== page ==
A “gray” colored job is waiting for resources to become available. Meaning, it is in the job queue already.
A “yellow” job is actively executing. It will end in either a “green” (successful) or “red” (error) state at UseGalaxy.org. Some other public Galaxy servers do this a bit differently, and will automatically rerun a job one or more times if it originally failed. An example public Galaxy server that automatically reruns all failed jobs one time is UseGalaxy.eu.
That said, the cluster that runs
Trinity jobs at UseGalaxy.org did undergo some configuration changes over the last month. Some jobs were impacted and administratively rerun. My guess is that is what happened in your case as you explain it, and from what I can see in your account.
Trinity job was started on Feb 12. It is batched with 8 total paired-end inputs, pooled = yes, and no QA/QC was done on the reads, or rather, no QA was included in the history where this work is included. The data appears to have been downloaded from SRA and directly input to
“Pooled” can be set to either yes or no.
- For “pooled = yes”, that means all inputs will be combined into one assembly. The datasets are quite large to be pooled, between ~10-20 GB for each end of each pair. An assembly at a public Galaxy server (any) is unlikely to be successful with that much data run as “pooled = yes”. It will run out of resources and fail, for either runtime or memory reasons.
- For “pooled = no”, there will be one assembly job/result per paired-end read input. Some of your pairs would probably assemble, but it is unlikely that all would, especially the first pair in the collection as it is now (the largest, with no QA).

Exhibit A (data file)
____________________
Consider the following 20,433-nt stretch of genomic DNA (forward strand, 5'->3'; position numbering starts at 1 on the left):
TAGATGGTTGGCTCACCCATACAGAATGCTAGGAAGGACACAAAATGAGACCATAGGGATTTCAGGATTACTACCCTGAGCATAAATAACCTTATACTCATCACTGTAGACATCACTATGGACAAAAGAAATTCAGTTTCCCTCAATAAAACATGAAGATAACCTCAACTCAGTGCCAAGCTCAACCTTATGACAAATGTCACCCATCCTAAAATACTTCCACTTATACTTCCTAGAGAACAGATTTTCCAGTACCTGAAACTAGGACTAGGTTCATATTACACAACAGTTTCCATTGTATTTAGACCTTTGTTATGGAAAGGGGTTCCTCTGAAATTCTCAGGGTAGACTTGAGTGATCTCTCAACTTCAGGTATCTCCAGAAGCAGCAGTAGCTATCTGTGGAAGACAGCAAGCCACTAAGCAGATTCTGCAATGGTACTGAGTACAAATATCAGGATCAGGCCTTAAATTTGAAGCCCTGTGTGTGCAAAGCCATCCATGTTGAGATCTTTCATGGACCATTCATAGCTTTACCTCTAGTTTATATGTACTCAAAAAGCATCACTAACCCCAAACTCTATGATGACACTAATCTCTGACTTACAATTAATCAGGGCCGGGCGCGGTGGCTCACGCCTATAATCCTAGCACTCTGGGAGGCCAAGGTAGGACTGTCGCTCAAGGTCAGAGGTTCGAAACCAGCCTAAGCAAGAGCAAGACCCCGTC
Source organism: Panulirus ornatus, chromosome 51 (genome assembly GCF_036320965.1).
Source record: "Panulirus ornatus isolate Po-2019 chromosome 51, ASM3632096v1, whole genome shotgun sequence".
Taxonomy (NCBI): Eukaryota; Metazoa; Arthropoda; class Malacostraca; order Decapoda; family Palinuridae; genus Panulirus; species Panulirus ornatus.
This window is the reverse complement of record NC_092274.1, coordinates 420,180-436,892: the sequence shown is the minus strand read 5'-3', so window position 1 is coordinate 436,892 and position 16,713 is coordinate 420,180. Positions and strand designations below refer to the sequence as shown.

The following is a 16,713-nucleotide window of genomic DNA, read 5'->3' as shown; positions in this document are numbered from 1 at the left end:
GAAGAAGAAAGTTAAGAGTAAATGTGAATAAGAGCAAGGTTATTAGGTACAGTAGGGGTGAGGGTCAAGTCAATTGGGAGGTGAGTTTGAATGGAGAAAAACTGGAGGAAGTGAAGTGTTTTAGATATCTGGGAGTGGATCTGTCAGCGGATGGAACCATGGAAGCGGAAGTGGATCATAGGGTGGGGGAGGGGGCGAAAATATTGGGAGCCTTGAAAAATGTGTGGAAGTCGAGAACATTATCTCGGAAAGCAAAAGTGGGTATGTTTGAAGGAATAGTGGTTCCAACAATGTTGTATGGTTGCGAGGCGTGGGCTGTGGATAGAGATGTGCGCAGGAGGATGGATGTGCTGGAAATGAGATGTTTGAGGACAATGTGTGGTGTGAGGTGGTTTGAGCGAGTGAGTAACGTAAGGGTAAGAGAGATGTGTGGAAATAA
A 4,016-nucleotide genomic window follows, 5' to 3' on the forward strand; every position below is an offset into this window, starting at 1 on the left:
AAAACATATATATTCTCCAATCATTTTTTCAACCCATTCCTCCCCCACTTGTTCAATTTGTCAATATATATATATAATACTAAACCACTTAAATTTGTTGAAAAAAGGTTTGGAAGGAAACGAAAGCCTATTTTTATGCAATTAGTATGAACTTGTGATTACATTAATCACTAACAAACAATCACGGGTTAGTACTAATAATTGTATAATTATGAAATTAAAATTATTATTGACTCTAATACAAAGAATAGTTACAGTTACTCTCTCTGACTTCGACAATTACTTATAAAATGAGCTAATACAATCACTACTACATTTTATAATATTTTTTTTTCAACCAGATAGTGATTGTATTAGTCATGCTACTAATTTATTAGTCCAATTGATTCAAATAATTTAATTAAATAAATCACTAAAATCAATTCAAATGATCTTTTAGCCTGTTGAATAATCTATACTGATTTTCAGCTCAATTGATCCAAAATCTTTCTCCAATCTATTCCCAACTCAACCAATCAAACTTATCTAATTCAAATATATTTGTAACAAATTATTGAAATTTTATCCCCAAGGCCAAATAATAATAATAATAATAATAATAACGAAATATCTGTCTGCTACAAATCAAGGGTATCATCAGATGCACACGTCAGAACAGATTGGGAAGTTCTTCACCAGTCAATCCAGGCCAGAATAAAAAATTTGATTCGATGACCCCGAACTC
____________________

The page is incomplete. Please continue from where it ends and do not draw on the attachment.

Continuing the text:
We granted you some extra quota space already, so sent you links about the ways to use Galaxy, but I also added them below again for others reading. Public servers usually not a good choice for any single job that involves a very large amount of data. Many smaller individual jobs are usually fine. Quota space is storage space, and unrelated to the amount of memory/resources a tool uses when executing. Public Galaxy servers have significant computational resource allocations but not as much as what you can set up yourself in your own Galaxy (for practical reasons).
What to do from here:
If you didn’t intend to pool the data, then you should rerun it as “pooled = no”. You can still use a collection input. Definitely do some QA first. If any of the jobs fail, then you’ll either need to adjust the inputs (downsample the reads with a tool like
Seqtk) or run the job at a Galaxy server with more resources allocated (your own).
If you did intend to pool the data, expect this job to fail for resource reasons. QA won’t make a difference by itself at UseGalaxy.org, but you should do some QA if/when you decide to run the job at your own Galaxy server. Downsampling + QA might help at UseGalaxy.org, but you would need to test that to see how much is needed to get a successful job – and decide if the assembly using that much downsampling is still of value to you. The maximum total size of all inputs sent to a
Trinity job is between 20-35 GB when working at public servers. This is not exact since the size of the data is just one factor – the read content is another (and is why a QA step is strongly recommended).
Ways to use Galaxy:
Hope that helps you to make some decisions about how to proceed.